Protector of Good Queen Alysanne, the Scarlet Shadow is first mentioned as a fierce tournament knight who is eventually unmasked as a woman during a tournament in the early days of Jaerhaerys I. Later, after an attack on the young Queen in the baths, she’s appointed the sworn shield of Queen Alysanne to protect her lady in places that male knight can’t go.
Her viewpoint on the reign that lasted over fifty years is sorely missing from Fire & Blood. And, yet, her outsider’s perspective would be an invaluable way to look at this reign. That she accompanied the Queen at all times seems certain but the narrative is frustratingly incomplete on her relationships with Queen Alysanne and basically everyone else.
Her current story also lacks any personal details, and we know little of her childhood or her family. We also know little of how she did her job, other than her dueling with a wilding woman when Queen Alysanne visited White Harbor. Clearly, there is a much bigger story.
The good side of this is that the lack of details means there is plenty of room for television characterization.
LIke Rhaena, she also has a horrific story as one of Maeger the Cruel’s Black Brides. Her husband was also killed by him, and she was forcibly separated from her young children. But she’s no victim. She survives Maegor, as detailed in Sons of the Dragon. There is even the possibility that she killed him.
And then, well, SPOILER, but she receives an entirely new and fascinating role from Jaerhaerys I.
Yet another of GRRM’s intrepid Blackwood ladies, to go along with the much later Betha Blackwood, who married Aegon V (the Egg of the Dunk and Egg short stories set in Westeros.) Black Aly is first introduced as a war leader, an ally to then her 13-year-old nephew, later known as Bloody Ben, during the Dance of the Dragons.
And then she becomes connected to the Starks, taking the story to the North at a point in time that’s never been explored among the Starks to any degree. Let’s see what a Blackwood, a worshipper of the old gods, will do in Winterfell.
Yet another woman who’s only mentioned here and there but these are intriguing mentions! She’s the mother of the bastard boys Addam, who becomes a dragon rider, and Alyn Oakenfist, who later becomes the head of House Velaryon. Her sons may be the sons of Laenor Valaryon or they may be the sons of his father, the formidable Lord Corlys Velaryon, the Sea Snake. (Laenor was gay and so the sudden appearance of two of his bastard sons raised eyebrows, apparently. But the Sea Snake was the strongest proponent of the boys and so….)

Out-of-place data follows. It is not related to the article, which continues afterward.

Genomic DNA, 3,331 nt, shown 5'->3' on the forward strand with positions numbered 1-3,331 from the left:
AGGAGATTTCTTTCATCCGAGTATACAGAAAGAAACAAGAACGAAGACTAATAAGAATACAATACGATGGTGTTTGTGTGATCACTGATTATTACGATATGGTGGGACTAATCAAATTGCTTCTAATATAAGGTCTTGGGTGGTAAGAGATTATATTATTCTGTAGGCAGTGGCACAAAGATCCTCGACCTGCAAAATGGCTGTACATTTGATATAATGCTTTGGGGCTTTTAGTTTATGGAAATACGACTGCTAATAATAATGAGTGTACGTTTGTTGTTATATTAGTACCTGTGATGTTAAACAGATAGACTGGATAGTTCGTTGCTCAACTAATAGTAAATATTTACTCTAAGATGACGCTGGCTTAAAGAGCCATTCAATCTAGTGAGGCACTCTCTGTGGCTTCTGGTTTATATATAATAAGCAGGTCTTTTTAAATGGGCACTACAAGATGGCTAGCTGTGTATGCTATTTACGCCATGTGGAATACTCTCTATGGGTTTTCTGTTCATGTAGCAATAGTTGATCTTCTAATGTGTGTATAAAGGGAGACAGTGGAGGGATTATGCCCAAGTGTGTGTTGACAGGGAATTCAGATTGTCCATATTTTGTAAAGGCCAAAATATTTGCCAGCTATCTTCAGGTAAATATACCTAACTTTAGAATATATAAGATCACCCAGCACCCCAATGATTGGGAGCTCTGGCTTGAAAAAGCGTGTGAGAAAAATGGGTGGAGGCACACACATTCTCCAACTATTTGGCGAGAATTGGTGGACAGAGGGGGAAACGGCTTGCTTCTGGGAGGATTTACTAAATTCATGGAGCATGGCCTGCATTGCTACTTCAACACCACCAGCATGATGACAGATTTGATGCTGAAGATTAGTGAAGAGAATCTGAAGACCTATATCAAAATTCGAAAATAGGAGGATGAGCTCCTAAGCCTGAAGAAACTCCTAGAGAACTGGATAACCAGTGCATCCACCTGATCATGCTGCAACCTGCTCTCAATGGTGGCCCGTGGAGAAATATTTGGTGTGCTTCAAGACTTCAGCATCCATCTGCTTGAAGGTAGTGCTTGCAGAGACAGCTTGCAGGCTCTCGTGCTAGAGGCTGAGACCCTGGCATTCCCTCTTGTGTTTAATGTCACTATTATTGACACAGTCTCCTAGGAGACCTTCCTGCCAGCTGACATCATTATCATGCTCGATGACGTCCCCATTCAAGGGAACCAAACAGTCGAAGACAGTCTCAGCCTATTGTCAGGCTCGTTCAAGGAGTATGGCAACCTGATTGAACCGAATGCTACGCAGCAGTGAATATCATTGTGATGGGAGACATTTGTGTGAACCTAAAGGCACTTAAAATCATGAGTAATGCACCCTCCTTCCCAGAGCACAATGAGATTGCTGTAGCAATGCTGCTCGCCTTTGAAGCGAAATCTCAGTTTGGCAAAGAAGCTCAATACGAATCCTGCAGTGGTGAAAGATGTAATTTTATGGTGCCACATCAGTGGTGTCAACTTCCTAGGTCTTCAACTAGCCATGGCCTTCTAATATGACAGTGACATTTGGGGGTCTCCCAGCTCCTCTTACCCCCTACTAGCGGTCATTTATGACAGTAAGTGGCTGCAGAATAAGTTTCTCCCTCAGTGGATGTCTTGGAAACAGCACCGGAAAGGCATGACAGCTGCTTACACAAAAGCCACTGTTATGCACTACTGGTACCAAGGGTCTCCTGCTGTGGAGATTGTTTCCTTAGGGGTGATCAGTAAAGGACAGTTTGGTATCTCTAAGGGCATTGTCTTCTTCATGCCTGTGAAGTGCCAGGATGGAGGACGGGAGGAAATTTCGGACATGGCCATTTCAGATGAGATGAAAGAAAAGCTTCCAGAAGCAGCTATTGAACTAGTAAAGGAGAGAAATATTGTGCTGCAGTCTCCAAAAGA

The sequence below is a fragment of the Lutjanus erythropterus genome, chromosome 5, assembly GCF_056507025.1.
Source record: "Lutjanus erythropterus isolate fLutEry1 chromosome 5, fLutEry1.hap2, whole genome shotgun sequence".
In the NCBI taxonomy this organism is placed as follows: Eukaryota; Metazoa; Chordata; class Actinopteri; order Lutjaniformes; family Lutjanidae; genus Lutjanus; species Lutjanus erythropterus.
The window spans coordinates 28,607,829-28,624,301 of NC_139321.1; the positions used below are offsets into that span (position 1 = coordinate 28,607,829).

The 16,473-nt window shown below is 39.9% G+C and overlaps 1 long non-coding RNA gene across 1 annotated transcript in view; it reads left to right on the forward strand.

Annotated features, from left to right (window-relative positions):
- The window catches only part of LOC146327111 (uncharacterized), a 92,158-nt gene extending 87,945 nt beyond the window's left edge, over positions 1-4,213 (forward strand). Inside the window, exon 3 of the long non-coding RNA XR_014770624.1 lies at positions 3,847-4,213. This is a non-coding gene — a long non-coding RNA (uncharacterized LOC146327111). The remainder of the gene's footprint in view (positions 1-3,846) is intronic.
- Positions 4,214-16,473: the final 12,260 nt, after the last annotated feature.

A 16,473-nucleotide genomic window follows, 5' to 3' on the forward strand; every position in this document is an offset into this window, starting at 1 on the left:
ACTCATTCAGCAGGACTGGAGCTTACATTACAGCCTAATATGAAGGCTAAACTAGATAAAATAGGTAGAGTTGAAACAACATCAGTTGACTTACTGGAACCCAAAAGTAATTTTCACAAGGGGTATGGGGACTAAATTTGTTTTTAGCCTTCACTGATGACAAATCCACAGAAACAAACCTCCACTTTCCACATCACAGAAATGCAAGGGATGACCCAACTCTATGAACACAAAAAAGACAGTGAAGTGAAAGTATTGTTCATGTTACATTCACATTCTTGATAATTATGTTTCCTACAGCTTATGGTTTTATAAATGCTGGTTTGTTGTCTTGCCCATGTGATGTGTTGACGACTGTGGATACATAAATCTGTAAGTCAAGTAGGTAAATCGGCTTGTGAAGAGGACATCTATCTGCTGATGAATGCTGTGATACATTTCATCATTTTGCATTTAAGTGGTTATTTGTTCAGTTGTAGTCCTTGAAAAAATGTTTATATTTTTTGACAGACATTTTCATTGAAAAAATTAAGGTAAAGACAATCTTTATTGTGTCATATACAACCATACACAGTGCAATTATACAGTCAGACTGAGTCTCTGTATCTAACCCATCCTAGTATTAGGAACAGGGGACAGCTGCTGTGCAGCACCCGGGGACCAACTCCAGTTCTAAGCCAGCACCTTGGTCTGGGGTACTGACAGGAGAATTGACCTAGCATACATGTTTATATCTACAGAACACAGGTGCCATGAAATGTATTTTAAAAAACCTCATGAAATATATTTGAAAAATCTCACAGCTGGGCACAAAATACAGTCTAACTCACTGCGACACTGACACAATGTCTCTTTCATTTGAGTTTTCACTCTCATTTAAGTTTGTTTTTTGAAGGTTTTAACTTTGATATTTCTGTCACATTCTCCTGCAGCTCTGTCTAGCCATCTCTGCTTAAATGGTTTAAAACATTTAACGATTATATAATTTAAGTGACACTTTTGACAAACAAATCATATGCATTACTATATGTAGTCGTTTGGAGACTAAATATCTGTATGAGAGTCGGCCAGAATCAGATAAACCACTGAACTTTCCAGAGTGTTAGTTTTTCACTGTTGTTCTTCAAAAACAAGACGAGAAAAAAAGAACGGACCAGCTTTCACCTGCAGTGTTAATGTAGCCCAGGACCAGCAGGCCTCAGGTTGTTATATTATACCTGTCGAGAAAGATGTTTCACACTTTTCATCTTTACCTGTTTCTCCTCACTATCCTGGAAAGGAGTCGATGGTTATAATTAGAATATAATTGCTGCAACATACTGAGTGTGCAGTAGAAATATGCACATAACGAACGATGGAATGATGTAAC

But what’s most intriguing about Marilda of Hull is that she’s a mistress of ships in her own right, the daughter of a shipwright who took over her father’s business, apparently, and then accompanied her son, Alyn, on many voyages. She lives on to have many adventures, or so I hope.
And yet we never get her point of view.
Gah. She must have been formidable, to stand up for her sons and not care about being known as the mother of two illegitimate sons. She must have had a good relationship with her sons, who seemed to be close to her, from the few glimpses we get. And she must have been held in some esteem because, at some point, someone says she should have done the negotiating for a deal important to Westerosi history, instead of her son Alyn.
And did I mention that we never get her point of view?
That’s my wish list. What’s yours?
Click through to read all of “5 Female Characters from GRRM’s ‘Fire & Blood’ That Need Their Own Series” at GeekMom.If you value content from GeekMom, please support us via Patreon or use this link to shop at Amazon. Thanks!
This post was last modified on December 19, 2018 10:18 am